November 4, 2013 — August was another strong month for U.S. dairy exports. We were up 45% from a year ago by value and about 26% from a year ago by volume, according to Alan Levitt with the U.S Dairy Export Council (USDEC). He estimates exports were equivalent to about 17.5% of U.S. milk production in August.
Once again we were led by strong gains in milk powder, cheese, lactose, whey and butterfat. But what are some of the smaller, untapped categories that offer potential for the future?
“We’re really excited about the opportunity for exports of ultra high temperature (UHT) milk,” Levitt said. UHT milk refers to milk heat-treated and packaged to provide a 9-12-month shelf life without refrigeration.
USDEC, primarily funded by the dairy checkoff, just completed a research study on the market for UHT milk in China and they were encouraged by the prospects. China is actually the No. 1 fluid milk importer in the world. Consumption of UHT milk went from just 18 million lbs. in 2010 to a forecast 331 million lbs. this year, according to the USDEC report. Demand scenarios suggest China’s appetite for imported UHT milk could grow fourfold to more than 1.3 billion lbs. by 2020.
“This isn’t a fad,” Levitt said. “It aligns with long-term structural shifts in the Chinese diet and dairy manufacturing, marketing and sales trends.” He reported that Chinese families have great purchasing power, there are more people living in the cities, the retail sector is modernizing and consumers want to consume more and better food. Also, because of past safety issues with domestic product, China really values imported milk and are willing to pay more for it.
The U.S. is not a big player in this market, yet. Currently, Germany, New Zealand, Australia and France are the top UHT milk suppliers to China (about 91%). The U.S. is about 3%. But Levitt says, “Chinese buyers are telling us they’re interested in U.S. UHT milk to meet their growing demand.”
Becoming a bigger player and earning the business will require investment. EU suppliers are already well positioned and New Zealand and Australia processors are currently investing in new capacity to supply this market. Although the United States makes some UHT milk, Levitt reported that processors are not geared to exports.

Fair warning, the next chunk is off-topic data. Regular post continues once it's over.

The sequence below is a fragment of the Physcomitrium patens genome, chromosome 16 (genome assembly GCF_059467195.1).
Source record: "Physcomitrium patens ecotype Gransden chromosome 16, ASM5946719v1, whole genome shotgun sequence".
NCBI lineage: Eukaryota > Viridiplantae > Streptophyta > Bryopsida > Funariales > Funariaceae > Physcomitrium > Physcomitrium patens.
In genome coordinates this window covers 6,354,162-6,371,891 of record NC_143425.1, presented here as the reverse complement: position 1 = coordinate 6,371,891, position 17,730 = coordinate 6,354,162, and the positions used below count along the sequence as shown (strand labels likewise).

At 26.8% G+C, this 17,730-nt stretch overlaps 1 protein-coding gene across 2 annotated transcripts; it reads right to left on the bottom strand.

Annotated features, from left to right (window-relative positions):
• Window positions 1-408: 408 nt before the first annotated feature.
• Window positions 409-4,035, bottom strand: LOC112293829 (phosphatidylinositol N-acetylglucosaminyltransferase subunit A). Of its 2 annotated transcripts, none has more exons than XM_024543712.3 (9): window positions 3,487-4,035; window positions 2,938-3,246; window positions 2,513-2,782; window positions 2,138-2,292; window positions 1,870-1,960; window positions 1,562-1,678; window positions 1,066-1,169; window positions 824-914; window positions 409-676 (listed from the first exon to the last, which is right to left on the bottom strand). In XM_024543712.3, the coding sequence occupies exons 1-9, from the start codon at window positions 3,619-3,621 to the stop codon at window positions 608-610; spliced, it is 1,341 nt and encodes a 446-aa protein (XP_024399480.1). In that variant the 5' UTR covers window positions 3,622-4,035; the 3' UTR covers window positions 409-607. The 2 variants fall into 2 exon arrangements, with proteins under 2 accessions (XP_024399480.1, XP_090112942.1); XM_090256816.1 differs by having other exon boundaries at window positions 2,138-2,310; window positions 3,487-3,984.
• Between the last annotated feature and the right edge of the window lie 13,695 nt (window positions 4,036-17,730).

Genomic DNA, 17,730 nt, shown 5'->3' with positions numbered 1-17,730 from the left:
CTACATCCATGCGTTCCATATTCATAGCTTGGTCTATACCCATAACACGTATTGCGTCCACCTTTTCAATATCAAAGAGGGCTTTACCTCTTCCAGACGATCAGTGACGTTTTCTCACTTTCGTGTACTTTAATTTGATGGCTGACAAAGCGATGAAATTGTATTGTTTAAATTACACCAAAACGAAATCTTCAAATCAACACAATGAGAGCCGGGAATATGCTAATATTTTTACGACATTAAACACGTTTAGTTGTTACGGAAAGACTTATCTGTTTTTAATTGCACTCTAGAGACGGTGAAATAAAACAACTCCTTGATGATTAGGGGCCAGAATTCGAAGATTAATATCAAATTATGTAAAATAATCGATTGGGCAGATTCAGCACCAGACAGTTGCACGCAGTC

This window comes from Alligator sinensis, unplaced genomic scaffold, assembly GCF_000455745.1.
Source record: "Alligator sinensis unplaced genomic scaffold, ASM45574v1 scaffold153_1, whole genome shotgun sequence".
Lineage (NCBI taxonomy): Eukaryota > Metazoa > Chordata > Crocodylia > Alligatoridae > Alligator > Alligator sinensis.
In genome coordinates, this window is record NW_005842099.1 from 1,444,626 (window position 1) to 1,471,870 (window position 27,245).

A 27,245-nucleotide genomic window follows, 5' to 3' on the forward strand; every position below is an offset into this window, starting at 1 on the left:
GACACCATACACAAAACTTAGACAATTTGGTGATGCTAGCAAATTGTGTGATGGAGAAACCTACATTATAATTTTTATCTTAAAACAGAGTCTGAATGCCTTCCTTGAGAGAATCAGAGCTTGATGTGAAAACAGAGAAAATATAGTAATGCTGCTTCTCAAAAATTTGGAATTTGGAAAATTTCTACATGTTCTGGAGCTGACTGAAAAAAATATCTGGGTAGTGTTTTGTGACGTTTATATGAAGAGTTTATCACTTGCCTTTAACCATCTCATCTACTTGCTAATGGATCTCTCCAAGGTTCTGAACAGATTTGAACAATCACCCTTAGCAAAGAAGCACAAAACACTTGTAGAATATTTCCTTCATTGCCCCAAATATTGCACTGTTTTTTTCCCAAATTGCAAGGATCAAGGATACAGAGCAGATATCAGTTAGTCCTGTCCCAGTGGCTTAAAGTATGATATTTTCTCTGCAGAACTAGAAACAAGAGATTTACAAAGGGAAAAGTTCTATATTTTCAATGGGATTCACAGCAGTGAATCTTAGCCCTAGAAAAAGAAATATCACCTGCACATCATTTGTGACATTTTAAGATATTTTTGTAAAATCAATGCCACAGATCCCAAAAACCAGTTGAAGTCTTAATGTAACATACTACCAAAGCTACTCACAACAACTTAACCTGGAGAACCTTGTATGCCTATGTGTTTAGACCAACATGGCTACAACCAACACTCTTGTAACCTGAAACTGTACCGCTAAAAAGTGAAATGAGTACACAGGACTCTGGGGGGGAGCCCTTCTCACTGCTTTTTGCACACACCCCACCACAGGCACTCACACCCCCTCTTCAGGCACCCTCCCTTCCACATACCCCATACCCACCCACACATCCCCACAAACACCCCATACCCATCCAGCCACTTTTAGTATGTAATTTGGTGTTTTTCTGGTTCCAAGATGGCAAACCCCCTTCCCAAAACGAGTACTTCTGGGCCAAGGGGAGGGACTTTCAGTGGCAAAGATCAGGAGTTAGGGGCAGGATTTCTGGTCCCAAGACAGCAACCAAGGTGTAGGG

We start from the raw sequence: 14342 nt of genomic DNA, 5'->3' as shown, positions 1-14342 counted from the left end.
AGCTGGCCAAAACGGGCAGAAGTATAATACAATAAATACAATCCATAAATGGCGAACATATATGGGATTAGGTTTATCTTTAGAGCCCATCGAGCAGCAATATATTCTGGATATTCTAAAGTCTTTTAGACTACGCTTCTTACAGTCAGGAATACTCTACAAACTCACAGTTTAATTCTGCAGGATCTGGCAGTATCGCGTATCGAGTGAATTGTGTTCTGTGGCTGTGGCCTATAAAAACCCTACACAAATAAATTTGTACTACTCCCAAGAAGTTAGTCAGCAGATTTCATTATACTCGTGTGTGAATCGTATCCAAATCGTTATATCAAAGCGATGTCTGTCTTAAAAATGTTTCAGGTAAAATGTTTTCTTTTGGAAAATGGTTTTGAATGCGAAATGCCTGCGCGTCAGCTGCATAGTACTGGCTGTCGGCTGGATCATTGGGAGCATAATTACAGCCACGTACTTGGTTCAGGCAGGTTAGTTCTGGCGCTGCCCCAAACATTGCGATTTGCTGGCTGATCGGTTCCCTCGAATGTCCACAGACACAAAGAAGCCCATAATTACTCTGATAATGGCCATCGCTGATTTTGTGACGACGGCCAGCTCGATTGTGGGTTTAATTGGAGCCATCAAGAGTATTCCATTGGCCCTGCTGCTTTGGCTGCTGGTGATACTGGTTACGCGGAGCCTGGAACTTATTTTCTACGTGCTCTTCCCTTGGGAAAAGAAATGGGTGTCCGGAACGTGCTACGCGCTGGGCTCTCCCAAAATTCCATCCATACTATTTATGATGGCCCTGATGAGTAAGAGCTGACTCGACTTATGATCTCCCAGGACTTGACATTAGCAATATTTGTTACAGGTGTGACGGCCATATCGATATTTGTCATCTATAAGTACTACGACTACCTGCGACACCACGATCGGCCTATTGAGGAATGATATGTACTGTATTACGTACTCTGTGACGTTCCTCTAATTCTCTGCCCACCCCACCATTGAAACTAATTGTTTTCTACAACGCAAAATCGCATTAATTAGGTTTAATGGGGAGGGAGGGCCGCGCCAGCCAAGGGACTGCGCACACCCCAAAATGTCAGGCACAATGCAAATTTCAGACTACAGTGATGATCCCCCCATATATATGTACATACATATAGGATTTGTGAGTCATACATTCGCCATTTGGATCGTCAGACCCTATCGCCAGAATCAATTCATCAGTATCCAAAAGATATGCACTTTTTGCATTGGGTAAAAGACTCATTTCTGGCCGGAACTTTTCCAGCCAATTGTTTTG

For example, U.S. suppliers need to develop products that better match Chinese expectations. U.S. UHT milk is primarily consumed in half-pint and pint boxes and bottles, but the Chinese UHT market is dominated by 1-liter boxes.
They also have to know China’s Regulations on sterilized milk, their labeling regulations and their certification requirements. “That takes some commitment,” he said.
Also, despite their willingness to pay more for foreign labels, Chinese consumers are cost-conscious. Competitors currently undercut U.S. prices, in part due to shipping costs. Building capacity dedicated to exports that is closer to shipping points will help U.S. suppliers offer more competitive pricing.
“I will say, however, that the potential payback is greater than simply Chinese UHT milk,” Levitt said. USDEC sees opportunity in other Asian markets, including the Philippines, and for additional products such as UHT cream and lactic acid beverages.
Expanding into global in-demand product categories lifts the entire dairy trade endeavor, according to Levitt. It makes the United States a better, more trusted, more desirable global supplier—a one-stop shop for dairy needs.